The Victorian consumer watchdog is urging consumers to stay away from an online retailer after it received around 100 complaints from people who say they had paid for children’s toys but never received them.
Consumer Affairs Victoria has issued a public warning notice against Toy Palace under Section 223 of the Australian Consumer Law.
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The business is alleged to have breached the law and one or more people have suffered as a result.
Despite the watchdog raising these issues with the business, people have continued to complain to Consumer Affairs.
The behaviour is alleged to have occurred over a seven-month period. The watchdog is urging consumers who have not received their goods from Toy Palace to ask their financial institution for assistance.
Toy Palace’s website and Facebook page are no longer available; however, people have left scathing comments on customer satisfaction site Product Review – with the retailer scoring one out of five stars.
“After more than six weeks waiting for good[s] to arrive I attempted over many emails to get a refund,” one customer wrote.
“Toy Palace said they had refunded my money but didn’t. Don’t trust them at all.”
Meanwhile, a Sydney woman wrote that she could not understand how a person could do this to customers and especially their children.
“I ordered some toys for my son’s third birthday and then realised I would not get them in time so I cancelled the order within three hours later,” she wrote.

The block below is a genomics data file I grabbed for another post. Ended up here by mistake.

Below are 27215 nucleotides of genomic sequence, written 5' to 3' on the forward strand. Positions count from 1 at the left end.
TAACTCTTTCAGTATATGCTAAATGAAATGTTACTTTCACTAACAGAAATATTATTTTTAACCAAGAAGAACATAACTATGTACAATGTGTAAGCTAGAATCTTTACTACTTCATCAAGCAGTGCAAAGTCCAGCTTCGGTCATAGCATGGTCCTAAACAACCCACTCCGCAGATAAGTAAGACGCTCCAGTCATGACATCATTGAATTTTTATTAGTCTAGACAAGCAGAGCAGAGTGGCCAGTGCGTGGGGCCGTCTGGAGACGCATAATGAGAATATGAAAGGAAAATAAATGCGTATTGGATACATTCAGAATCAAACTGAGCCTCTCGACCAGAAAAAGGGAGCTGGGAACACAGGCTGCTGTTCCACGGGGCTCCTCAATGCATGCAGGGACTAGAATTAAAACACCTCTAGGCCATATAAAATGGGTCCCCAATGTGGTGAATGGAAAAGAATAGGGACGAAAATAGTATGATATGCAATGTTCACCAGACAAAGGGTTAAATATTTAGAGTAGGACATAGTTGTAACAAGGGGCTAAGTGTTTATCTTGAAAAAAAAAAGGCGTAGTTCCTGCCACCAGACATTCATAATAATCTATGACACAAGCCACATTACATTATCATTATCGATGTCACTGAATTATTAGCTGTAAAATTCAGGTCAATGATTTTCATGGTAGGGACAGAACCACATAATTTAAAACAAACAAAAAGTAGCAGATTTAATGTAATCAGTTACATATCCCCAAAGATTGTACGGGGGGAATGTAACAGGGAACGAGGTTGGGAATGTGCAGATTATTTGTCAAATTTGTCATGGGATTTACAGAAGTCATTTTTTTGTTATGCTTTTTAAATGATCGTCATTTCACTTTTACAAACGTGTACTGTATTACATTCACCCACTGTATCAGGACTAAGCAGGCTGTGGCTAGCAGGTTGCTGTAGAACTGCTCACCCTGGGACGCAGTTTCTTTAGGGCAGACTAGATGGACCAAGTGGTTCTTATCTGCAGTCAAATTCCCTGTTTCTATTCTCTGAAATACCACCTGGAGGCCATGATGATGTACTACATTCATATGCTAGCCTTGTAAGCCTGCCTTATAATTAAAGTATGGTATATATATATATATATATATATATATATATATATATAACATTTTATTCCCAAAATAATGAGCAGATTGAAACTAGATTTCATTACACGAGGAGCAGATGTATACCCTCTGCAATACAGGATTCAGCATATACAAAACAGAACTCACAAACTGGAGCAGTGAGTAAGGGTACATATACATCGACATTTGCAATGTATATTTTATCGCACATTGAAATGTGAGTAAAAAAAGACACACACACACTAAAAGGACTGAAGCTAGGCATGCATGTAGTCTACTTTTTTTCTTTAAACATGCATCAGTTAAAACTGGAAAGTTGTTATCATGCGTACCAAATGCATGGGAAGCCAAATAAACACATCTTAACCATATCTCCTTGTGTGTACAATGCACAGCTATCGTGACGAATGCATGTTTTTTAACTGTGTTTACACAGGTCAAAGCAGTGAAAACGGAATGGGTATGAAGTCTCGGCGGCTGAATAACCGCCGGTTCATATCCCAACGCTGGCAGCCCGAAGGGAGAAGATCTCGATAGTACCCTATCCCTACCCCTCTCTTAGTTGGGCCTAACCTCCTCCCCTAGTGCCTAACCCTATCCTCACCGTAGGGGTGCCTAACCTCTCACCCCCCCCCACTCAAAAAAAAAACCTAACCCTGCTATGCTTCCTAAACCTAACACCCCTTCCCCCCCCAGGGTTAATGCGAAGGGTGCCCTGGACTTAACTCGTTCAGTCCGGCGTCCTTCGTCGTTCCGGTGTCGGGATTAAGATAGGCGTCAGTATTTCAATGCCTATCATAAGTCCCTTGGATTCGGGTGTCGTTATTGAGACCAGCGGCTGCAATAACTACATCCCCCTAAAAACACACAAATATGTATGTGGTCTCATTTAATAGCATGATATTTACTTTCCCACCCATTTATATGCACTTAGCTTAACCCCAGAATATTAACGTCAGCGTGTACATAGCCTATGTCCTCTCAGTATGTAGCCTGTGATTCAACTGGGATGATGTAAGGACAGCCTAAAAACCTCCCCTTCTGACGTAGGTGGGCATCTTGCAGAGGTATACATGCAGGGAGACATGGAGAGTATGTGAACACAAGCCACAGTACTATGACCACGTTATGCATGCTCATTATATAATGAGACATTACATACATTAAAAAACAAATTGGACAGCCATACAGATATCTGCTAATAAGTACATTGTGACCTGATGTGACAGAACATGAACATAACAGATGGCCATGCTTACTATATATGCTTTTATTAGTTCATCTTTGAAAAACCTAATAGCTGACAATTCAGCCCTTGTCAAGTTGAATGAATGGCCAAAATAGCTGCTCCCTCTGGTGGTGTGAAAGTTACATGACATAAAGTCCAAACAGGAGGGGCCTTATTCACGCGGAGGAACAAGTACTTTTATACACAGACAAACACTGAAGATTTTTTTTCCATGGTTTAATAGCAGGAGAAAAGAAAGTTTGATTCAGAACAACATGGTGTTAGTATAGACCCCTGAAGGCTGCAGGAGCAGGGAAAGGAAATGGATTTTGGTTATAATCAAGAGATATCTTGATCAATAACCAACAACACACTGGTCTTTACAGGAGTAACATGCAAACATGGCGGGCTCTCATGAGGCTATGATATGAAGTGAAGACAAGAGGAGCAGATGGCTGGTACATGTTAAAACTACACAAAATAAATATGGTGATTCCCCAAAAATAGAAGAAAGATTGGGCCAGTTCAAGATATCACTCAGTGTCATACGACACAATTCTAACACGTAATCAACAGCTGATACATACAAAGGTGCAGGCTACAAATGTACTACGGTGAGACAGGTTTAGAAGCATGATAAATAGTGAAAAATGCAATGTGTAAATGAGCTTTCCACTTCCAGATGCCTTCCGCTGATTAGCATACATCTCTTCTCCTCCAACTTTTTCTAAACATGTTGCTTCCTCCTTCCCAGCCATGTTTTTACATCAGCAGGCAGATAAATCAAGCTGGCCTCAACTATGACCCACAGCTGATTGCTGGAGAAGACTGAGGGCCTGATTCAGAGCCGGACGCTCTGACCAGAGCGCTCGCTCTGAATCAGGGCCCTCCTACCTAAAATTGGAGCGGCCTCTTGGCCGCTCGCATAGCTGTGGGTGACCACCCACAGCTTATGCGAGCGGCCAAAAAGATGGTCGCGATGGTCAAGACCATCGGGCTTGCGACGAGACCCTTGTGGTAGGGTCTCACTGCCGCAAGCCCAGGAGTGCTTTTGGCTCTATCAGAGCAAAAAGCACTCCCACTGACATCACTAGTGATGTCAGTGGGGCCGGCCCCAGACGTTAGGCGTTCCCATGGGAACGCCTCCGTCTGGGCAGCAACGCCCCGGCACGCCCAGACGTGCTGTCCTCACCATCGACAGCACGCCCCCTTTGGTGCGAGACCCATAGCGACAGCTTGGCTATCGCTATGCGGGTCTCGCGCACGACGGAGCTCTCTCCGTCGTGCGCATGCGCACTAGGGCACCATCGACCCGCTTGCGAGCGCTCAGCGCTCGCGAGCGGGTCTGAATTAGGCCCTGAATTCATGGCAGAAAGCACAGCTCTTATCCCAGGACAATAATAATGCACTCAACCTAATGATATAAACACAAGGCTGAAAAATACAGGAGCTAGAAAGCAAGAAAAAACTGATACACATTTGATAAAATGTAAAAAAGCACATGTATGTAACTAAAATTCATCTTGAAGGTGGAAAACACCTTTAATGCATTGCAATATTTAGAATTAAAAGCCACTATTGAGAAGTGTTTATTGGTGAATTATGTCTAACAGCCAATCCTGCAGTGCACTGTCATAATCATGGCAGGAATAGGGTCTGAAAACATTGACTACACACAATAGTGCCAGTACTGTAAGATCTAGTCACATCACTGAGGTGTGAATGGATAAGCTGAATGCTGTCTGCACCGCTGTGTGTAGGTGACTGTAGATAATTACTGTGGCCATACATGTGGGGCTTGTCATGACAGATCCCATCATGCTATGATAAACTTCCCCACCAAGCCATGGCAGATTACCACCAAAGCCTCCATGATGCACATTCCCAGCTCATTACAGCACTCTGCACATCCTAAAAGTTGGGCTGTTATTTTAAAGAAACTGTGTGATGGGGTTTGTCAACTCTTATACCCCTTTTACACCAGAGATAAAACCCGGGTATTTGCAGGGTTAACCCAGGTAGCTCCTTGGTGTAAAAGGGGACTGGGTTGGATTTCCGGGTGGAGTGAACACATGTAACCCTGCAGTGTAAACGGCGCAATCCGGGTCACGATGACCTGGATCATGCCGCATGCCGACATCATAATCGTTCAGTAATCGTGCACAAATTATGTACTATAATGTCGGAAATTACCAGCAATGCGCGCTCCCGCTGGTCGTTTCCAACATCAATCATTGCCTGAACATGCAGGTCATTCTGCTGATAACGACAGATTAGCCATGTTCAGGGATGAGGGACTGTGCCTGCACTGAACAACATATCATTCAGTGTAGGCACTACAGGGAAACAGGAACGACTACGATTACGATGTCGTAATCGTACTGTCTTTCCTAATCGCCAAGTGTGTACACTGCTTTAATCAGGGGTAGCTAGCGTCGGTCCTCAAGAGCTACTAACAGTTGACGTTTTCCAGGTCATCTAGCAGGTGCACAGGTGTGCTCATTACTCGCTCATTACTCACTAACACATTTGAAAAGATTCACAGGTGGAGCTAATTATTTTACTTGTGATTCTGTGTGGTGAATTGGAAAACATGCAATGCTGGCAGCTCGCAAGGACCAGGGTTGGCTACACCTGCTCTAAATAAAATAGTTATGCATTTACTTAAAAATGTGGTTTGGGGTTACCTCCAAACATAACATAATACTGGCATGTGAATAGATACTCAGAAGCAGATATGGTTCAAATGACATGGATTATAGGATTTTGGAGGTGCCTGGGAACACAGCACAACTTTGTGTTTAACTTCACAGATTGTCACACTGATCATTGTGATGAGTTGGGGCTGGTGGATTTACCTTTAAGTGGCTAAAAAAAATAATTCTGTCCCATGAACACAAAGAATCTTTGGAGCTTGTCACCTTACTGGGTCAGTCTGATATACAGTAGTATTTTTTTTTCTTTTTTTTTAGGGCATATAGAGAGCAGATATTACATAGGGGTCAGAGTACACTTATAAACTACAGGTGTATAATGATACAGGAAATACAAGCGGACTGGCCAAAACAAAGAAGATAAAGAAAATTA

“They were fast to reply back to my emails then and told me I will lose 20% for cancellation. I replied that was fine as I just want most of my money back and over eight weeks later, many emails later and no replies I still DO NOT have my money back.”
Andrew Parlour, principal at Russell Kennedy Lawyers, told SmartCompany the best way for consumers to get their money back is to ask their credit card companies for a refund.
“It’s probably easier for someone who’s an online retailer to do a runner than somebody who has an established bricks-and-mortar store,” Parlour says.
“But there are a variety of offenses in place. Under section 158 of Australian Consumer Law, it is an offence if a person accepts payments for goods and services and at the time of the acceptance the person intends not to supply the goods or services. So if he’s taking this money without knowing he can’t come up with the goods, that will need to be established.”
Individuals can face penalties of up to $220,000 for breaching the law, with corporations facing a whopping $1.1 million penalty.
Parlour says this case is a good example of why consumers are now taking extra precautions when shopping online.
SmartCompany was unable to contact Toy Palace prior to publication.